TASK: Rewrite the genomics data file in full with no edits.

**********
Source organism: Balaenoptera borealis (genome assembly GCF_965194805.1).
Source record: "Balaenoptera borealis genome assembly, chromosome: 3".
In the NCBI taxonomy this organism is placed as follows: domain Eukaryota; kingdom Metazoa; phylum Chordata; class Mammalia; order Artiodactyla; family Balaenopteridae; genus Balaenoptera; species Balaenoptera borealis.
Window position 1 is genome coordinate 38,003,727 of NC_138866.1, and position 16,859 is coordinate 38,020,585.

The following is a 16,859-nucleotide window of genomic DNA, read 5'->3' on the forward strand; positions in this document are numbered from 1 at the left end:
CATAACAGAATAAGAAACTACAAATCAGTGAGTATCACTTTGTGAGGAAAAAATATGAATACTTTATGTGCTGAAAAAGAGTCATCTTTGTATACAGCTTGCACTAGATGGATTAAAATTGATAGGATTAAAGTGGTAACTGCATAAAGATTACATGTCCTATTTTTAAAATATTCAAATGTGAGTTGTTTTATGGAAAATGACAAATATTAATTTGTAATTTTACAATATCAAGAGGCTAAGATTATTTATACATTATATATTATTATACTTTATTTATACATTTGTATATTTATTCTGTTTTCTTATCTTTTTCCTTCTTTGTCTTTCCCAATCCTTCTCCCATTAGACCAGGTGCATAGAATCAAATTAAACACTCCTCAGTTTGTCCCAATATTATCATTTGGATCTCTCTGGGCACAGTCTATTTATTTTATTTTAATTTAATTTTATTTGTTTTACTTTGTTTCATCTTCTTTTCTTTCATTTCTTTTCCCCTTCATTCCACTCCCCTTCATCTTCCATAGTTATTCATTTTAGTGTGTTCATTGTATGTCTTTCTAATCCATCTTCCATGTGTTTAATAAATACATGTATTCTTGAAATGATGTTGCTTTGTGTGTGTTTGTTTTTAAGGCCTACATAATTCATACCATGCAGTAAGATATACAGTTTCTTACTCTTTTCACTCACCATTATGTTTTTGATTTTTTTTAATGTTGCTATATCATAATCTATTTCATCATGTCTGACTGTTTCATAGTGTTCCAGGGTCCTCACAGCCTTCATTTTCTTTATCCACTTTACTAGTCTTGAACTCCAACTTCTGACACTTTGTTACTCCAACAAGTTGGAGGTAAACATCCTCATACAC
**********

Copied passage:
Source organism: Balaenoptera borealis (genome assembly GCF_965194805.1).
Source record: "Balaenoptera borealis genome assembly, chromosome: 3".
In the NCBI taxonomy this organism is placed as follows: domain Eukaryota; kingdom Metazoa; phylum Chordata; class Mammalia; order Artiodactyla; family Balaenopteridae; genus Balaenoptera; species Balaenoptera borealis.
Window position 1 is genome coordinate 38,003,727 of NC_138866.1, and position 16,859 is coordinate 38,020,585.

The following is a 16,859-nucleotide window of genomic DNA, read 5'->3' on the forward strand; positions in this document are numbered from 1 at the left end:
CATAACAGAATAAGAAACTACAAATCAGTGAGTATCACTTTGTGAGGAAAAAATATGAATACTTTATGTGCTGAAAAAGAGTCATCTTTGTATACAGCTTGCACTAGATGGATTAAAATTGATAGGATTAAAGTGGTAACTGCATAAAGATTACATGTCCTATTTTTAAAATATTCAAATGTGAGTTGTTTTATGGAAAATGACAAATATTAATTTGTAATTTTACAATATCAAGAGGCTAAGATTATTTATACATTATATATTATTATACTTTATTTATACATTTGTATATTTATTCTGTTTTCTTATCTTTTTCCTTCTTTGTCTTTCCCAATCCTTCTCCCATTAGACCAGGTGCATAGAATCAAATTAAACACTCCTCAGTTTGTCCCAATATTATCATTTGGATCTCTCTGGGCACAGTCTATTTATTTTATTTTAATTTAATTTTATTTGTTTTACTTTGTTTCATCTTCTTTTCTTTCATTTCTTTTCCCCTTCATTCCACTCCCCTTCATCTTCCATAGTTATTCATTTTAGTGTGTTCATTGTATGTCTTTCTAATCCATCTTCCATGTGTTTAATAAATACATGTATTCTTGAAATGATGTTGCTTTGTGTGTGTTTGTTTTTAAGGCCTACATAATTCATACCATGCAGTAAGATATACAGTTTCTTACTCTTTTCACTCACCATTATGTTTTTGATTTTTTTTAATGTTGCTATATCATAATCTATTTCATCATGTCTGACTGTTTCATAGTGTTCCAGGGTCCTCACAGCCTTCATTTTCTTTATCCACTTTACTAGTCTTGAACTCCAACTTCTGACACTTTGTTACTCCAACAAGTTGGAGGTAAACATCCTCATACAC